Warning - rant follows. (Like, the whole post is a rant)
Georgia is off to High School this year. Her school changed its uniform two years ago, (so Cayden wasn't affected, thank goodness) which I dislike intensely. It is (considerably) more expensive, and way less durable and practical. And instead of one uniform for four years (with boys switching to long pants for the latter two) and mufti in their final year, it has become a whole different uniform for juniors and seniors. I hated it as soon as I heard about it, and then I got my hands on it.
We were incredibly fortunate to be able to buy a second hand uniform (given how recently it was introduced, there aren't many around!) which saved around $300. Not the size I would have bought for Georgia if I bought new, but once again I thank my lucky stars that not only can I sew, but I can sew WELL.
Here is her skirt (after I've operated on it). Nice isn't it?
No, it isn't. I swear whoever designed this item sat down one day and tried to think up ways to make it as unalterable as possible. For girls who are 13-15 years old. Right when most of them grow. It is a faux wrap with the free hanging panel caught in the right side seam, topped off with a yoke. There is no easy way to make reversible changes to the skirt - you can't buy one a bit too big and take it in and up till she grows. If she does and you don't want to spend another $90 on a skirt for the last term of her junior years, you can't let it out or let down the hem. Unless you are me, and prepared to spend the multiple hours required to do so, providing of course that you have at least my level of experience and know how to do it! No false modesty here folks - I know my way around alterations.
Attractive yoke isn't it? Shame it is invisible under the shirt designed to always be worn untucked.
This is how the right side seam looks now. The little patch in the yoke was harvested from the inside. Incidentally, the inseam zipped pocket in the only possible seam which could be altered didn't make it any easier.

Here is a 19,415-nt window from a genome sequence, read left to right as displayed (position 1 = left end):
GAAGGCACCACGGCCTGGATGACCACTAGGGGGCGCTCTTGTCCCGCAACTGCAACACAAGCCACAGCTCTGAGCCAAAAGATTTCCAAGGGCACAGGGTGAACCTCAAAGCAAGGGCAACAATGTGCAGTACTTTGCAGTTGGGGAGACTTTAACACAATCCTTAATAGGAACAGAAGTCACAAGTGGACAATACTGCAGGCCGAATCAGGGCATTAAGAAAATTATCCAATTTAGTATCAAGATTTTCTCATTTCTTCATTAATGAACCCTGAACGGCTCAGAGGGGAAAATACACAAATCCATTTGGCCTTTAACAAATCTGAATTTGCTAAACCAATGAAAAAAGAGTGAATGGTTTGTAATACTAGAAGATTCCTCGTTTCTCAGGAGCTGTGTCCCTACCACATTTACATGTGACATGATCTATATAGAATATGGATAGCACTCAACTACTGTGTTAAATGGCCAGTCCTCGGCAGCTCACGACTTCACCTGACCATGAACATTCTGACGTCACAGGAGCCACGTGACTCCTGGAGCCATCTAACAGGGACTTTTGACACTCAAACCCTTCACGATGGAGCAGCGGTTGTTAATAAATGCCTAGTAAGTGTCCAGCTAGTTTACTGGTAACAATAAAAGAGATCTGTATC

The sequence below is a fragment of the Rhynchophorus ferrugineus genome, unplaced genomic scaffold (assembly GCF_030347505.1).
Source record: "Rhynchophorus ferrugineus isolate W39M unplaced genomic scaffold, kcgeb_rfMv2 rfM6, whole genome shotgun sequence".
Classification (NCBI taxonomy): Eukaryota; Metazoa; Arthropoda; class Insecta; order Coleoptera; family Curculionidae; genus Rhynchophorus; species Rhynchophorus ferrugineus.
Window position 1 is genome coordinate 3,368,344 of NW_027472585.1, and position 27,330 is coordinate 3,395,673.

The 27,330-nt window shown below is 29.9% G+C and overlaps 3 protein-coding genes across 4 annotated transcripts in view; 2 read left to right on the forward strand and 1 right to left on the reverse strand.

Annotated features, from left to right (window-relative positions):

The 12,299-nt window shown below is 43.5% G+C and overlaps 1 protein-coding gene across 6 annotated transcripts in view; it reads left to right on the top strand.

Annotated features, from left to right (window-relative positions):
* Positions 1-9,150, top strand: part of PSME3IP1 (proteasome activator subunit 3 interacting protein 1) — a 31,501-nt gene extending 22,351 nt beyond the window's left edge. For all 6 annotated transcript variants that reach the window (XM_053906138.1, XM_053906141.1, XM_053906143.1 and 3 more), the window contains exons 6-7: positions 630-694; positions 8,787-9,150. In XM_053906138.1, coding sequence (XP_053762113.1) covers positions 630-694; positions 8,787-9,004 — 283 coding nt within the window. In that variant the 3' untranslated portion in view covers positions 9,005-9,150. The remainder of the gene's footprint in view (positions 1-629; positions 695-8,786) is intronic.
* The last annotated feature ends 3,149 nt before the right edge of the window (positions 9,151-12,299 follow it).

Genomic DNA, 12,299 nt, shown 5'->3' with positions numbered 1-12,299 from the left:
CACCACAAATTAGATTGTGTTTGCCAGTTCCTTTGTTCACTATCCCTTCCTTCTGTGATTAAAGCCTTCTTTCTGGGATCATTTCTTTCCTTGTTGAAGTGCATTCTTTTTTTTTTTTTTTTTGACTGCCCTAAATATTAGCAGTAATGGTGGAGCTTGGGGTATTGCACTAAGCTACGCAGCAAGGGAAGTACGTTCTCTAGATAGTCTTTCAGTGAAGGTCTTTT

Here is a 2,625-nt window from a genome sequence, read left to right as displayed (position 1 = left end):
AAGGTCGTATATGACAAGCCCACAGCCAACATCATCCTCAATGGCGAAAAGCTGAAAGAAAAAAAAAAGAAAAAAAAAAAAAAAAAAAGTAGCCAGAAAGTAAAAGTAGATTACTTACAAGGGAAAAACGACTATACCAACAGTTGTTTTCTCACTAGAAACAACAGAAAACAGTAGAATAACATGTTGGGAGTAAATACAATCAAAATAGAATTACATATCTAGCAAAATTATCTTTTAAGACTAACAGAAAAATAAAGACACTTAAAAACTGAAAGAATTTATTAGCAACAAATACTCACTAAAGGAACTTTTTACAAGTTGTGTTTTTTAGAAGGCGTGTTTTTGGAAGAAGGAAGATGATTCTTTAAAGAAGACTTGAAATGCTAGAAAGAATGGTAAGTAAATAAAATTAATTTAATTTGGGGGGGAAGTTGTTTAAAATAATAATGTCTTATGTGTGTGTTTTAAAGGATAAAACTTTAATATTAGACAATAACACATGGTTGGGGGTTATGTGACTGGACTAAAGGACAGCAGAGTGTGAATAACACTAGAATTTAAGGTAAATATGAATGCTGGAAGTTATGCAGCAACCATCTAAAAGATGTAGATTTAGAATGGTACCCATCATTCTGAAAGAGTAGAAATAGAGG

I replaced the harvested bit inside the yoke with this patch. Nobody can see it, it'll do. You can just see the top of my added side panel under it.
To make the skirt bigger I snuck an extra panel of close-enough navy fabric under the flap, where you can't see it. By the way - do you see the embroidered logo on the corner of the flap?
Yeah, it's stitched through the sewn hem, so you can't adjust the hem either.
I have never ever seen a school uniform design as flawed as this. The girl who owned it before Georgia had clearly grown during the two years she had worn it (as one would expect of a girl her age), and the skirt lining has pulled so badly at the seams that it is unsalveageable. The ONLY thing this skirt has in its favour is that the lining is sewn on as an afterthought to the yoke. It was easy to remove, and will be easy to replace.
This skirt annoys me for so many reasons - it is so difficult to alter that for the vast majority of Mums (let's face it, it's mostly mums who repair and hem uniforms, if anyone does)that it would be well beyond their capabilities, and because what can be done is so time consuming it would be prohibitively expensive to pay someone to do it. So, you pay $90 for a skirt when your daughter is 13 and highly likely to grow, making it very possible that it won't fit her for the two years she needs it. And pretty much your only option is to fork out another $90.
Since I don't like non-constructive criticism, I put a fair bit of thought into how this design could be improved. (It is a lovely skirt, just wildly inappropriate for its intended use.) Giving the left side seams wide allowances would be a huge improvement - the skirt could be taken in or let out there relatively simply. Not embroidering the logo through the stitched up hem would also be good - then the hem could be adjusted! I still wouldn't like it much, but those minor changes would make a vast difference to the longevity of the skirt.
Rant over. Phew, I really needed to get that off my chest.